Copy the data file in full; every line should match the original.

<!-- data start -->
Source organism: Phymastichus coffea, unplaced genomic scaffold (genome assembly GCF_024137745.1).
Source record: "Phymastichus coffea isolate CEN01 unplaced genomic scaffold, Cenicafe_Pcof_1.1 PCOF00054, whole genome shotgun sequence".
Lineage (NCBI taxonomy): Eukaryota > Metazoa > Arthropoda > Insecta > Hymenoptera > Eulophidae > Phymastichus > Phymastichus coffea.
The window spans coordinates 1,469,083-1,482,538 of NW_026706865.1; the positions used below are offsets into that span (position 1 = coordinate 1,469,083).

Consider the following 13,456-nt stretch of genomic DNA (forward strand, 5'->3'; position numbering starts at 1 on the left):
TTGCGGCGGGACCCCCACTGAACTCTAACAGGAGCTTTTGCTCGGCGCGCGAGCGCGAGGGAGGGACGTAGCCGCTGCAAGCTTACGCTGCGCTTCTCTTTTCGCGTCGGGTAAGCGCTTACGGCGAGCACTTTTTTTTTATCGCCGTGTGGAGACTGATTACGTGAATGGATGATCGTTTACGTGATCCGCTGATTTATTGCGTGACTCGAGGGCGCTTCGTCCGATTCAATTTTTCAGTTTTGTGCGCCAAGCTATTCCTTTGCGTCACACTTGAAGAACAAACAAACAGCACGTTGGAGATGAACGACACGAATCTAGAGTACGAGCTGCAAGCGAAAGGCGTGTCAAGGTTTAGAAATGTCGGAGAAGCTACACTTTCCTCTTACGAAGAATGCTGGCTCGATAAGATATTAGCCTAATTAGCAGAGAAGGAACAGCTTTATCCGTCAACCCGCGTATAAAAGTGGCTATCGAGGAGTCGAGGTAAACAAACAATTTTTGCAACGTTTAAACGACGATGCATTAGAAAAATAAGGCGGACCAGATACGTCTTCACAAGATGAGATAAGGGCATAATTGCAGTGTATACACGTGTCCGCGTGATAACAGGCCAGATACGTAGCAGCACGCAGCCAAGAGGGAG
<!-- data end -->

Source organism: Phymastichus coffea, unplaced genomic scaffold (genome assembly GCF_024137745.1).
Source record: "Phymastichus coffea isolate CEN01 unplaced genomic scaffold, Cenicafe_Pcof_1.1 PCOF00054, whole genome shotgun sequence".
Lineage (NCBI taxonomy): Eukaryota > Metazoa > Arthropoda > Insecta > Hymenoptera > Eulophidae > Phymastichus > Phymastichus coffea.
The window spans coordinates 1,469,083-1,482,538 of NW_026706865.1; the positions used below are offsets into that span (position 1 = coordinate 1,469,083).

Consider the following 13,456-nt stretch of genomic DNA (forward strand, 5'->3'; position numbering starts at 1 on the left):
TTGCGGCGGGACCCCCACTGAACTCTAACAGGAGCTTTTGCTCGGCGCGCGAGCGCGAGGGAGGGACGTAGCCGCTGCAAGCTTACGCTGCGCTTCTCTTTTCGCGTCGGGTAAGCGCTTACGGCGAGCACTTTTTTTTTATCGCCGTGTGGAGACTGATTACGTGAATGGATGATCGTTTACGTGATCCGCTGATTTATTGCGTGACTCGAGGGCGCTTCGTCCGATTCAATTTTTCAGTTTTGTGCGCCAAGCTATTCCTTTGCGTCACACTTGAAGAACAAACAAACAGCACGTTGGAGATGAACGACACGAATCTAGAGTACGAGCTGCAAGCGAAAGGCGTGTCAAGGTTTAGAAATGTCGGAGAAGCTACACTTTCCTCTTACGAAGAATGCTGGCTCGATAAGATATTAGCCTAATTAGCAGAGAAGGAACAGCTTTATCCGTCAACCCGCGTATAAAAGTGGCTATCGAGGAGTCGAGGTAAACAAACAATTTTTGCAACGTTTAAACGACGATGCATTAGAAAAATAAGGCGGACCAGATACGTCTTCACAAGATGAGATAAGGGCATAATTGCAGTGTATACACGTGTCCGCGTGATAACAGGCCAGATACGTAGCAGCACGCAGCCAAGAGGGAG